Badge earned in Instructional Design
As a part of my Masters program, I am taking a class in Instructional Design that is gamified. About two weeks into the class, I realized that I am 100% the target audience for gamification. I’m a very competitive person, and this Masters program has made me realize how much of a perfectionist I am as well. When I saw my avatar in first place on the leaderboard, I grinned for days. I texted my mom, my friends, even my department head to tell them that I was in first place.
Gamification is one of those edtech buzzwords that has been floating around in the peripheral of my educational experience. I’ve heard of it, but I hadn’t really seen it done.
Now that I’m experiencing it, I’m in love. Continue reading
Ok, ok, maybe that’s a little delusional. Let’s be real, Miss Frizzle is way cooler than me. I’m certainly not the best teacher ever, but goshdarnit, I try!
And trying includes coming up with better ways to quiz and test students. They get enough paper and pencil with the state testing. We’ve got to get a little bit more interesting for the day-to-day quizzing.
Today, I’d like to discuss my three new favorite ways of tormenting… ahem… I mean quizzing my students: Quizlet, Quizizz, and Schoology (I told you I’d be coming back to Schoology). Continue reading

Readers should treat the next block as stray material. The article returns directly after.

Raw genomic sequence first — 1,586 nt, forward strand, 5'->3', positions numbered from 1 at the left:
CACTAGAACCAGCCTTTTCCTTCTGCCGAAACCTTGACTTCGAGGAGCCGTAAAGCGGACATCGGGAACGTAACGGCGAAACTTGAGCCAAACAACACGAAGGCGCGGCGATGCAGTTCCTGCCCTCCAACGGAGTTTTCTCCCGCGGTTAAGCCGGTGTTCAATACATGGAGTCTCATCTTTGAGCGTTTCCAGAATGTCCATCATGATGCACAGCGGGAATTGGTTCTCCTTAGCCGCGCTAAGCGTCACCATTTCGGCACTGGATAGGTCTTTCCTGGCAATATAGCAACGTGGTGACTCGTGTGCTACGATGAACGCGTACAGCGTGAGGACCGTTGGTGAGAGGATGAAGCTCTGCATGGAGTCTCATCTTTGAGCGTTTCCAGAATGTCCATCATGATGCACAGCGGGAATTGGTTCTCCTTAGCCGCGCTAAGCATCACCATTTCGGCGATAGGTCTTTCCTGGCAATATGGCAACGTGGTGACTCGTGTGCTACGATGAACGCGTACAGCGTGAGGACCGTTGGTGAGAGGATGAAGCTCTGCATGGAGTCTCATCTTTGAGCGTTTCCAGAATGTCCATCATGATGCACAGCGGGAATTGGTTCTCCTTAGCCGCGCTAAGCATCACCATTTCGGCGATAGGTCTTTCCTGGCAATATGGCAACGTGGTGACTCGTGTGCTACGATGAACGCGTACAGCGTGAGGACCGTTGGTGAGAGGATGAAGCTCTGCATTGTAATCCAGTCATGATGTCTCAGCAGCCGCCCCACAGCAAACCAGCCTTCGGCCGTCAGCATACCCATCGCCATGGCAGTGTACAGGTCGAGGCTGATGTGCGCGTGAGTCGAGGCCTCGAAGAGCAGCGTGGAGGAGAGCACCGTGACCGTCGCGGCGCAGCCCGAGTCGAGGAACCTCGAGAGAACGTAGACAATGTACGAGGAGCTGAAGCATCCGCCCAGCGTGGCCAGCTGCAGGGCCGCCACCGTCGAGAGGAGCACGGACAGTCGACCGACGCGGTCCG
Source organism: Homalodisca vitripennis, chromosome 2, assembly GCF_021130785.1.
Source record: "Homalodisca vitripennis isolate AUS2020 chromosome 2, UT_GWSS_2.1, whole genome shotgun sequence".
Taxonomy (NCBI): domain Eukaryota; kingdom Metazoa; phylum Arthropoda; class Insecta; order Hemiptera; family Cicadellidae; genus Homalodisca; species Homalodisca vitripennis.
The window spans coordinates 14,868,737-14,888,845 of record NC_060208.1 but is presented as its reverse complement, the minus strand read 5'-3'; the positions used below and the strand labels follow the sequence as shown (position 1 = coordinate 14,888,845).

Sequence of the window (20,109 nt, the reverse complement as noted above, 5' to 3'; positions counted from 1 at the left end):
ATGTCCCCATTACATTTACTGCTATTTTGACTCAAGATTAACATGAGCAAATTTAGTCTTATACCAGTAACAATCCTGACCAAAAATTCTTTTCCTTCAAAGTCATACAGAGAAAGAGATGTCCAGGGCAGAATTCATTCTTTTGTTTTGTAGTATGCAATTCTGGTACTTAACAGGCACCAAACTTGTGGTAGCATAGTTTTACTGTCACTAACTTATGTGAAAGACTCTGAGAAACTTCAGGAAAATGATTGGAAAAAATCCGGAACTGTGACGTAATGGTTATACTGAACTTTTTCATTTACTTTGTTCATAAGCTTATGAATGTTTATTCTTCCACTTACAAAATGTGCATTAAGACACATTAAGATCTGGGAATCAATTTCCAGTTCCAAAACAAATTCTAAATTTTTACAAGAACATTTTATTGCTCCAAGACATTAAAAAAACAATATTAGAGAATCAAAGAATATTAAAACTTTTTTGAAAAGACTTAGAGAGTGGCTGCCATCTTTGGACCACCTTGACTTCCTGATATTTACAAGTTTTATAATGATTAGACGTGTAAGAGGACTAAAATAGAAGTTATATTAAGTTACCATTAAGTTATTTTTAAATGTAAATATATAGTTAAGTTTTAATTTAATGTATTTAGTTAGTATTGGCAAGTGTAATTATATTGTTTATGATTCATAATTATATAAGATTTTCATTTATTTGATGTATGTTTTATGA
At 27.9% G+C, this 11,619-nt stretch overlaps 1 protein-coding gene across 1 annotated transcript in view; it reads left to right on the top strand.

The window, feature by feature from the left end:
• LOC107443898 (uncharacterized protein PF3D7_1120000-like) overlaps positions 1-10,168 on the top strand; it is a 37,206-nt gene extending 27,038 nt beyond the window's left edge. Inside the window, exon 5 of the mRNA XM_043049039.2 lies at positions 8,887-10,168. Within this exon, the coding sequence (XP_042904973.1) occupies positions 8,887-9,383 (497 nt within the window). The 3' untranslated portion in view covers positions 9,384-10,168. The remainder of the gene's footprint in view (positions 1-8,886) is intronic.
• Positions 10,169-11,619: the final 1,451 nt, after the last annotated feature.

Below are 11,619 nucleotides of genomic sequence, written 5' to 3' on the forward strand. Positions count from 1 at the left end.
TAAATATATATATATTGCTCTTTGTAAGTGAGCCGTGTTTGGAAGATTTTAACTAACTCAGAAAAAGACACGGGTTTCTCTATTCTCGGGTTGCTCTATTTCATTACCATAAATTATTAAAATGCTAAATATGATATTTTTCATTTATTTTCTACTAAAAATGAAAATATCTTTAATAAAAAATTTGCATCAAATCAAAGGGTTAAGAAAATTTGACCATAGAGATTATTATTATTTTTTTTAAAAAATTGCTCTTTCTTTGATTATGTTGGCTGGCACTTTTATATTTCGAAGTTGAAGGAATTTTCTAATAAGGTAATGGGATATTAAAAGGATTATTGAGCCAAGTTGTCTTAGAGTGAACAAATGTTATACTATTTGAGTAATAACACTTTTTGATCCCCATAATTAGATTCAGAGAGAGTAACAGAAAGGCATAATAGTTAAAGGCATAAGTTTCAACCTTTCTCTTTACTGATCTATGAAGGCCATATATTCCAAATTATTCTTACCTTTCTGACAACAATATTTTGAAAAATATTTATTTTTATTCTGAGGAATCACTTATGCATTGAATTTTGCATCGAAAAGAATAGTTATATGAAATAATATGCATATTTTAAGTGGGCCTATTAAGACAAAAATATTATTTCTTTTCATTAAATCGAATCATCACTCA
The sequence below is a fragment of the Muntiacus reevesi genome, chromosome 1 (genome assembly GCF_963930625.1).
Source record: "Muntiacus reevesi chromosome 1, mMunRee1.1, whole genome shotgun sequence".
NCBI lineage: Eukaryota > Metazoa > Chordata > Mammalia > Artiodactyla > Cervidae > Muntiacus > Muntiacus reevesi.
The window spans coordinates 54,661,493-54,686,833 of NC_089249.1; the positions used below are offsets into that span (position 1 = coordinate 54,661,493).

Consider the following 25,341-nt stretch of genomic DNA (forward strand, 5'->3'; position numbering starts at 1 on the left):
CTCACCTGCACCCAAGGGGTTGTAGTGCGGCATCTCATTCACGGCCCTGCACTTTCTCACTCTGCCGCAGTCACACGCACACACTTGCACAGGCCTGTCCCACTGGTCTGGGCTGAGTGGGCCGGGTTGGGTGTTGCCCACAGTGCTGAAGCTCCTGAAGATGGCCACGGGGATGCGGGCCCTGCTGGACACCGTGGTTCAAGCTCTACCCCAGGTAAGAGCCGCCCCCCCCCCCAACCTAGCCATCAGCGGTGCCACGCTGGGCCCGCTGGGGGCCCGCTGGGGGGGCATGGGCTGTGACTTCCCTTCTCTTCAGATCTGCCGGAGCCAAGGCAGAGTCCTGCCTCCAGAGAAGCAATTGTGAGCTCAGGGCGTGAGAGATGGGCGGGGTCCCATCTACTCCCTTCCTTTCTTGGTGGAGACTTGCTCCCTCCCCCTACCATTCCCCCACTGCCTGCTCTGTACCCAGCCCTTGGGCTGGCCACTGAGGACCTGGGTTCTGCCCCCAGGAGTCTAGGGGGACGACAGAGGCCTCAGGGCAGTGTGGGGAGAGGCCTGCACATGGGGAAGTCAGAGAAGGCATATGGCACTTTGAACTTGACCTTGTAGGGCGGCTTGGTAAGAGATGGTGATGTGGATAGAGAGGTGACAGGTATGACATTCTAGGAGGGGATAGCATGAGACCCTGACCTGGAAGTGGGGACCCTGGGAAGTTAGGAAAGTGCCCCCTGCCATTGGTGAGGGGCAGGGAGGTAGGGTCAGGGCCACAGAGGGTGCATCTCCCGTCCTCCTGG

If you’d told me five years ago that I would be saying that Twitter is my professional development best friend, I would have laughed in your face. But here I am saying that Twitter is amazing and I have learned so much from the past couple weeks of use.
I’m a current masters student at the University of Houston, taking a class on Integrating Technology into the Curriculum. Part of this class required participation in a Twitter Slow Chat put on by ISTE (International Society for Technology in Education). I’ve heard of Twitter chats before. Plenty of my undergrad professors at Kent State encouraged us to participate in chats put on by NCTE (National Council of Teachers of English) or other similar professional organizations. I was reluctant because I was just never super comfortable with Twitter. I know Facebook. I like Facebook. Honestly, I’ve only in the past year gotten into using Instagram. (Yeah, I know, I’m a bad millenial.)
I do have a smattering of experience with Twitter before this class. I created an account during the election with the hopes of following news organizations (and my husband’s live debate tweets), but that fizzled out quickly. I tried in my first year of teaching to create a class Twitter to send reminders to my Twitter-obsessed students, but after seeing some of their Twitter pages, I decided that was a bad idea. A very bad idea. *shudder* Then I discovered Remind anyway. Much less frightening.
But, hey, now it’s a class requirement. No more putting off Twitter. It’s time to give it a real go. I didn’t know what I was missing. I think my problem with Twitter in the past was simply that I never really knew how to utilize it. Continue reading
I’m going to warn you up front: I LOVE Schoology. It is safe to assume that this will be the first of a series of posts about the wonderfulness that is Schoology.